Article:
They say the key to a man's heart is his stomach, and for me, that is probably true - feel free to put fat jokes in the comments.
But what is the key to a company's heart? Money. Yes, cost savings is an easy way to make a company take notice in your solution.
Google is aiming to attract the enterprise to its Cloud Platform using this practice. You see, the search giant is dramatically slashing prices, and quite frankly, businesses should take notice.
"Compared to other public cloud providers, Google Cloud Platform is now 40 per cent less expensive for many workloads. Starting today, we are reducing prices of all Google Compute Engine Instance types as well as introducing a new class of preemptible virtual machines that deliver short-term capacity for a very low, fixed cost.
"When combined with our automatic discounts, per-minute billing, no penalties for changing machine types, and no need to enter into long-term fixed-price commitments, it’s easy to see why we’re leading the industry in price/performance", says Urs Hölzle, Senior Vice President, Technical Infrastructure, Google.
Hölzle further explains, "for some applications we can do even better: if your workload is flexible, our new Preemptible VMs will run your short-duration batch jobs 70 per cent cheaper than regular VMs. Preemptible VMs are identical to regular VMs, except availability is subject to system supply and demand.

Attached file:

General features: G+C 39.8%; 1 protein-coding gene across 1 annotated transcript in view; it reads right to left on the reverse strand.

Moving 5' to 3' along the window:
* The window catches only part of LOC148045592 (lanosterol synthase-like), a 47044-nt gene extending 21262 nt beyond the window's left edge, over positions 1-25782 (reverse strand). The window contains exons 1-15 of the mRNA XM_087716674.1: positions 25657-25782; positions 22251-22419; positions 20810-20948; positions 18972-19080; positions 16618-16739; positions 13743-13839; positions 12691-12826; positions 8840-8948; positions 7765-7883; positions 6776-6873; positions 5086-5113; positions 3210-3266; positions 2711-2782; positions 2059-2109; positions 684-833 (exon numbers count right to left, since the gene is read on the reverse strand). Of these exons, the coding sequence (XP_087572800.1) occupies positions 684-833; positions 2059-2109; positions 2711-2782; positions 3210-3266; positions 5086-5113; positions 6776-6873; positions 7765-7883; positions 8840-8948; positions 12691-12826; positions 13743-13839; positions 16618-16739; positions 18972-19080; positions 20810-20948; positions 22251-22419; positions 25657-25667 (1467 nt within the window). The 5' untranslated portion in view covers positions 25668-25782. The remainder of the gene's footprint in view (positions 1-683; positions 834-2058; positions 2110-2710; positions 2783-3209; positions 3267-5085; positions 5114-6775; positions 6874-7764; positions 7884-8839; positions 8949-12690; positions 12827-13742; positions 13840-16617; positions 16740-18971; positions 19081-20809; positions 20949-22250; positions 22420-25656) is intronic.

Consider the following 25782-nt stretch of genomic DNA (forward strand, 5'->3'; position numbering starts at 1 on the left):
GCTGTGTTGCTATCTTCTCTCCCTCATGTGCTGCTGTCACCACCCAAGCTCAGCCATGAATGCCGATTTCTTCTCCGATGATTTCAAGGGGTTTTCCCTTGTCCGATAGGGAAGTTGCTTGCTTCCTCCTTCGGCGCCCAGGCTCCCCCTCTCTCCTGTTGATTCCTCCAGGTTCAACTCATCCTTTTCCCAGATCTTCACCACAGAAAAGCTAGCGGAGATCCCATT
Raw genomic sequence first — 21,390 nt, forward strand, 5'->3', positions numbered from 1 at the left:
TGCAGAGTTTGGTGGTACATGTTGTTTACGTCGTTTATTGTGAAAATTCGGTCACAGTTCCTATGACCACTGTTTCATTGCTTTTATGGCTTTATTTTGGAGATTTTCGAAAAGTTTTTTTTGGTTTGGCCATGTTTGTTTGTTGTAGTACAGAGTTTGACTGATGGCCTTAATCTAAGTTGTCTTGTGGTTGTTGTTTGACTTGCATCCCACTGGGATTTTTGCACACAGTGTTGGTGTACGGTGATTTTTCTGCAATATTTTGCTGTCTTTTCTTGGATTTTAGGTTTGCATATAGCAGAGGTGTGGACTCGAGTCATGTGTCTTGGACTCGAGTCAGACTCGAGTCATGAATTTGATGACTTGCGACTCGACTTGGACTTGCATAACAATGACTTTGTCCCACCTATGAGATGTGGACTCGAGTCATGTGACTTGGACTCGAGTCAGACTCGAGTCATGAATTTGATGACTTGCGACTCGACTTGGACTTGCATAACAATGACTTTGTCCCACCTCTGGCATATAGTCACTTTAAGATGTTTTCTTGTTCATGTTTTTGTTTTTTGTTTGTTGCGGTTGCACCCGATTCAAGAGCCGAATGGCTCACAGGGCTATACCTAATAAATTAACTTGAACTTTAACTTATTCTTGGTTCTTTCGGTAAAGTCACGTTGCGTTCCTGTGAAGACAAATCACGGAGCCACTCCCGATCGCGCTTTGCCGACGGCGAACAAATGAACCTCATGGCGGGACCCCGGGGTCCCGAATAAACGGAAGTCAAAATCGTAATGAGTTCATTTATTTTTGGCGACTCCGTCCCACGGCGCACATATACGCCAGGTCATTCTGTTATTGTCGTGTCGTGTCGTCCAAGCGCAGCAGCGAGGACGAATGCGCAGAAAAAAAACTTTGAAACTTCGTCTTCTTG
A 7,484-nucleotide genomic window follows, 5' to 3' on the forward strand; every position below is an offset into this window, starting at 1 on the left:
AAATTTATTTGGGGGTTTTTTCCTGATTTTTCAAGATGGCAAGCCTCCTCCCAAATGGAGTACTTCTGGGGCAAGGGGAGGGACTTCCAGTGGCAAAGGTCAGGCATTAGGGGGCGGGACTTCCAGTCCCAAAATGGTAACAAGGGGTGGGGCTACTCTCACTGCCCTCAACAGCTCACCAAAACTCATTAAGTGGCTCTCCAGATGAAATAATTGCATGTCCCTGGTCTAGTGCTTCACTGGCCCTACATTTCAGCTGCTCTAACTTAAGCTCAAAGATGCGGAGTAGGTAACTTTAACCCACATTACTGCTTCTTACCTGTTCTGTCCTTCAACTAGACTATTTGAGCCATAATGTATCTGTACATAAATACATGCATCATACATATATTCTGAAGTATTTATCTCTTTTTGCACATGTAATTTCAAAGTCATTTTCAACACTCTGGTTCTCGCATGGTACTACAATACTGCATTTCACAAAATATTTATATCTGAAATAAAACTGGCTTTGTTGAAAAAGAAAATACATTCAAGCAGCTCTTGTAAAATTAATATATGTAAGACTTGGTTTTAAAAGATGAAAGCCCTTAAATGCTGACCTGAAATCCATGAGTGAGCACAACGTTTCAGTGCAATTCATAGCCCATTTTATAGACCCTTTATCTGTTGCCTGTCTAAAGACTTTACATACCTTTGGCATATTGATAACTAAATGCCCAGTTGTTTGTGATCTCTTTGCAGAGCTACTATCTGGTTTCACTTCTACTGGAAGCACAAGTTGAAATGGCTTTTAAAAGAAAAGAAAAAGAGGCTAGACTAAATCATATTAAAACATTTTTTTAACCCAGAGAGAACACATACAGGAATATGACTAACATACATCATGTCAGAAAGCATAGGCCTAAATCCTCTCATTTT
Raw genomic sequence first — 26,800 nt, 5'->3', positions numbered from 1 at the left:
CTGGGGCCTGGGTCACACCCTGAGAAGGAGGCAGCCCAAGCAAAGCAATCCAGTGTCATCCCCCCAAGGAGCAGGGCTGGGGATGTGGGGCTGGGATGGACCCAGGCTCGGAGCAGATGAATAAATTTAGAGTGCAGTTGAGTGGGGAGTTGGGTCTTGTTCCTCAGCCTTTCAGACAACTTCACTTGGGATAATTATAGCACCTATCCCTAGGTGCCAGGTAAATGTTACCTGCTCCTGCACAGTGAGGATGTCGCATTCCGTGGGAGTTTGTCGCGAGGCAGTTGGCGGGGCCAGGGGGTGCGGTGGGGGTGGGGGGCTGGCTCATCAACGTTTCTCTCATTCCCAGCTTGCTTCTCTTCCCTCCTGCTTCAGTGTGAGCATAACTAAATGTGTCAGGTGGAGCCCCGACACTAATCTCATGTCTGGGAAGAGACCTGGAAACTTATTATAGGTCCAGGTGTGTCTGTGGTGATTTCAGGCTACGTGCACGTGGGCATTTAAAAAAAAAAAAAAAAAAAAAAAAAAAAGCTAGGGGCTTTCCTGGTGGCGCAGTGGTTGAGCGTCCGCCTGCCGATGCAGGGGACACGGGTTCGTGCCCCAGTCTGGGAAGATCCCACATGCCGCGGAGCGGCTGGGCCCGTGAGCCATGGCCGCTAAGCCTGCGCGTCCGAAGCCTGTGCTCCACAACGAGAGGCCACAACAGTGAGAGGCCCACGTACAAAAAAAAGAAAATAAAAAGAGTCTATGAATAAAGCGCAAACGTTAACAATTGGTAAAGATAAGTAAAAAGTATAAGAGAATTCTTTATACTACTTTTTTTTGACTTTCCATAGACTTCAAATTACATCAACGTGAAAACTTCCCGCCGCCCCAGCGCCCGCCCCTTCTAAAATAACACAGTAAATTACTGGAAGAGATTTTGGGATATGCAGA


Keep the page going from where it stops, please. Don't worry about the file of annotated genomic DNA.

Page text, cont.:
"Since we run Preemptible VMs on resources that would otherwise be idle, we can offer them at substantially reduced costs. Customers such as Descartes Labs have already found them to be a great option for workloads like Hadoop MapReduce, visual effects rendering, financial analytics, and other computationally expensive workloads".
Wow. 70 per cent cheaper? 40 per cent cheaper? You cannot argue with those savings. Of course, businesses are correct to be dubious that these low prices are here to stay. Once you make your clients "sticky" to your services, it can be tempting to increase prices, knowing it will be difficult for them to leave.
Google vows not to do this. In fact, the company promises to model its pricing after Moore's Law: "Since Cloud computing became widely available, public Cloud prices have fallen at 6-8 per cent annually. While this may seem significant in the abstract, when you consider the larger trends in compute pricing over the last several decades, we don’t think 6-8 per cent comes close to reflecting the true economics of computing.
"Over the same period of time, the underlying hardware has fallen at 20-30 per cent annually - following Moore's Law. In order for Public Cloud to be a true substitute for the legacy premises-based model, we think pricing has to more accurately reflect these savings. As such, Google introduced a pricing model that will more closely follow the trends in Moore’s Law."
In other words, not only should pricing not increase, but continually decrease over time. Whether this model is sustainable in the long term remains to be seen.
For the time being, however, coupling Google's dependability with reduced pricing sounds like a guaranteed win. How can you go wrong?